(UPDATE: Readers might also be interested in “The Best Posts About The LA Times Article On “Valued-Added” Teacher Ratings”)
You might also be interested in:
The Best Posts & Articles About The New York Court Decision Releasing Teacher Ratings
I’m part of a group of teachers working with The Center For Teaching Quality that’s preparing a policy report on Teacher Working Conditions and how they relate to student learning.
I’m learning a lot about many things during research, and one of them is about the “valued added” approach that’s being discussed a lot for use in teacher evaluation. And what I’m finding is leaving me deeply concerned about it.
You might also be interested in The Best Resources For Learning About Effective Student & Teacher Assessments.
I thought readers here might find it useful to see what I think are The Best Resources For Learning About The “Value-Added” Approach Towards Teacher Evaluation (please feel free to leave your comments and other suggestions in the comments section, too):
The National Research Council and the National Academy of Education jointly issued a report on value-added approaches, and their report has been summarized in The Washington Post. Don’t rush to link teacher evaluation to student achievement is a must-read.
No Value Added: The Mismeasurement of Teaching Quality is a column by David M. Cohen that appeared in Teacher Magazine. By the way, be sure to check-out the InterACT blog written by David and others who are members of Accomplished California Teachers (I’m a member, too!).
Pondering Legal Implications of Value-Added Teacher Evaluation raises some interesting points.
How NOT to Evaluate Teachers is by Daniel Willingham. It’s a couple of years old, but still definitely relevant.
Willingham refers to a post titled My Value-Added Bucket List by eduwonkette, who used to write at Education Week.
Using Value-Added Measures to Evaluate Teachers at Educational Leadership reviews some recent research.
The No Stats All Star raises a key point in evaluating teachers…and basketball players.
The Hechinger Ed Report has a nice summary of a major study that raises questions about using test scores to evaluate teachers:
In a typical rating system aimed at identifying poorly performing teachers, one in four teachers whose performance is fine could be misidentified as bad. At the same time, teachers whose students underperform had a one in four chance of being mislabeled as average performers.
School Finance 101 also has an analysis of the report.
Were some D.C. teachers fired based on flawed calculations? is title of a piece the Washington Post. It’s another cautionary tale about “value-added” teacher assessment.
Proceed with Caution: Using Standardized Test Scores in High-Stakes Decisions is the title of a good post by Anne O’Brien at The Learning First Alliance. It links to stories about recent problems with New York and Florida state standardized tests, and discusses that problems like these wave a caution flag to notions like teacher merit pay.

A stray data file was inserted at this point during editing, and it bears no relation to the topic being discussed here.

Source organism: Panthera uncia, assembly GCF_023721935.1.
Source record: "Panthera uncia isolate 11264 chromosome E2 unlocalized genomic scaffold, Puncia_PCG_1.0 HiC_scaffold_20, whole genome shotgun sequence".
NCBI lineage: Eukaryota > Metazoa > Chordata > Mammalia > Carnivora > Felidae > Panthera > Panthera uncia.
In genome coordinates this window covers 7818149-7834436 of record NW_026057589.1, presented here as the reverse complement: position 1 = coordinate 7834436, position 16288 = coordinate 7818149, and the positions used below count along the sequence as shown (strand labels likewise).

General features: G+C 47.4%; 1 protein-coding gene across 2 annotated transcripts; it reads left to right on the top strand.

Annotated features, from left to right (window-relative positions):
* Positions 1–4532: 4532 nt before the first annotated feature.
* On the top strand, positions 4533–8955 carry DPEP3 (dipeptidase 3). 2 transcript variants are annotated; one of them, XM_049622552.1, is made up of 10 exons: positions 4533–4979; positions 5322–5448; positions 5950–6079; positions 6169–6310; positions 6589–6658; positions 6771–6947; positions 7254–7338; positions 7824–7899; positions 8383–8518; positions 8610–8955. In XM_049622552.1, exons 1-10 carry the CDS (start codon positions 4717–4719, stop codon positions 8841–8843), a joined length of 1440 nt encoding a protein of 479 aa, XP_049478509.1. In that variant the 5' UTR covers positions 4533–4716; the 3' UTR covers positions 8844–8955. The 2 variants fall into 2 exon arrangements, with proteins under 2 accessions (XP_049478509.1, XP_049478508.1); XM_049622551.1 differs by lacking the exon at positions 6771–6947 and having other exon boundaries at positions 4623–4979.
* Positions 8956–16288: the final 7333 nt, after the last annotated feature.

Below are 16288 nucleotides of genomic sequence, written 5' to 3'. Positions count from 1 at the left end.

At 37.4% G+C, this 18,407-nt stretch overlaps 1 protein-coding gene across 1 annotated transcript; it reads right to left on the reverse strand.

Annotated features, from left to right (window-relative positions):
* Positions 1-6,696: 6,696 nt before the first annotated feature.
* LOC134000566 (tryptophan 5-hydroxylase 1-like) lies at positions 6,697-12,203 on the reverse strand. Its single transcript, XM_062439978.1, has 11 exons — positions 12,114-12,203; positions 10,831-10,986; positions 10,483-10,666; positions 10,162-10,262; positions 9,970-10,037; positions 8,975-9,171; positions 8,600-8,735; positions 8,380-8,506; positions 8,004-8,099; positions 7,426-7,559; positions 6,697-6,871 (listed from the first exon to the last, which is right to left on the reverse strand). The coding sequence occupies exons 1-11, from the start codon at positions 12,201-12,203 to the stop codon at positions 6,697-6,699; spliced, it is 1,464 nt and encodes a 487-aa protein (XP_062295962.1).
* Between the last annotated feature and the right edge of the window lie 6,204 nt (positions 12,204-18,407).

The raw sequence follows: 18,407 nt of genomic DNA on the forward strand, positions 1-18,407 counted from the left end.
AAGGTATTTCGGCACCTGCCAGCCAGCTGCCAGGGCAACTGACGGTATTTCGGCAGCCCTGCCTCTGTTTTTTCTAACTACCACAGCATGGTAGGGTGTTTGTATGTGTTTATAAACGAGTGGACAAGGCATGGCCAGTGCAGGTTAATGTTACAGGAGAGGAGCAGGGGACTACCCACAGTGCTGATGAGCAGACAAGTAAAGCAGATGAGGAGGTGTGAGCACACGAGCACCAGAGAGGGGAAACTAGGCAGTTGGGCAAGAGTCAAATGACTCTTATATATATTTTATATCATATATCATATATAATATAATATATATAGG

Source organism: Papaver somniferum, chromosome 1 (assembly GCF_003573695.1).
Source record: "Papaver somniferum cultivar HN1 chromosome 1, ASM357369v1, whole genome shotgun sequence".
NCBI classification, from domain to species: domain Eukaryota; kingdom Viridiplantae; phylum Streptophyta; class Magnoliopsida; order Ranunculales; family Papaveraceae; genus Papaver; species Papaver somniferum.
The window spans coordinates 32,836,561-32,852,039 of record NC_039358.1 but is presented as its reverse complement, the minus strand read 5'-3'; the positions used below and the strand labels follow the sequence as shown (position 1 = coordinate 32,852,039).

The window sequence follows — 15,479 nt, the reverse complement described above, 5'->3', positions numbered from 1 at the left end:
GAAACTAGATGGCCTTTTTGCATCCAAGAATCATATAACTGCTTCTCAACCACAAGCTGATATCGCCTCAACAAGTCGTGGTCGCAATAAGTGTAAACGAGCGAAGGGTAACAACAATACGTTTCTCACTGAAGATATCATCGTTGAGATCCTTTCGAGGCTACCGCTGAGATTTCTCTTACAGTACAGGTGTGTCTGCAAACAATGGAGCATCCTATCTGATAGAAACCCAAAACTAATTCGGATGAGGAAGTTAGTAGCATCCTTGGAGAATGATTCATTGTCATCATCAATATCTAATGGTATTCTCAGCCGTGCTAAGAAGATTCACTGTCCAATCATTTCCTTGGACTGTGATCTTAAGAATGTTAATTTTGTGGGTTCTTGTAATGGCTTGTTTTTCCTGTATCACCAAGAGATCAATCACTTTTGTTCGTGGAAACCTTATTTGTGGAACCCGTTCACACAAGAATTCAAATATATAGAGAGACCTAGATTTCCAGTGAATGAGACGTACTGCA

You can see a video explaining the problems of the “value-added” approach here.
A Measured Approach: Value-Added Models Are a Promising Improvement, but No One Measure Can Evaluate Teacher Performance by Daniel Koretz
LA Times Value-Added Release – Problems and Solutions at The Quick and The Ed (I’d recommend you skip down to the “Problems with Value Added Measures of Teacher Effectiveness” section and also read John Thompson’s comment)
Putting Teachers to the Test is a good explanation of “value-added” measures for teachers, where they are evaluated on their students’ growth in test scores. The Wall Street Journal published it .
Problems with the Use of Student Test Scores to Evaluate Teachers is a report from the Economic Policy Institute, and may be the best study out there. Ken Bernstein has written a good post about it.
“Are Test Scores the Right Measuring Stick for Teachers?” is a good short piece from American RadioWorks.
Formula to Grade Teachers’ Skill Gains in Use, and Critics is an article in The New York Times. It seems to me to be one of the better short accessible pieces out there about the “valued-added” approach.
Assessing A Teacher’s Value is the headline of a New York Times feature that highlights four supporters and four critiques of the “value-added” approach of assessing teachers. Critics including Linda Darling-Hammond and Diane Ravitch.
Teacher Added-Value Scores: Publish and Perish is a very thoughtful analysis of the problems inherent in publishing the “value-added” assessments of teachers. It’s from the Albert Shanker Institute, and raises some issues I haven’t seen raised elsewhere.
Is D.C.’s teacher evaluation system rigged? is a guest post by Aaron Pallas at The Washington Post’s “Answer Sheet” blog. It makes some excellent points about the “value-added” assessment system for teachers, including some I hadn’t heard before.
Public Displays of Teacher Effectiveness is a column from Ed Week.
Hurdles Emerge in Rising Effort to Rate Teachers is the headline of a New York Times article that gives a fair-to-middlin’ overview on the issue of using the value-added approach in teacher assessment. It does have some good info.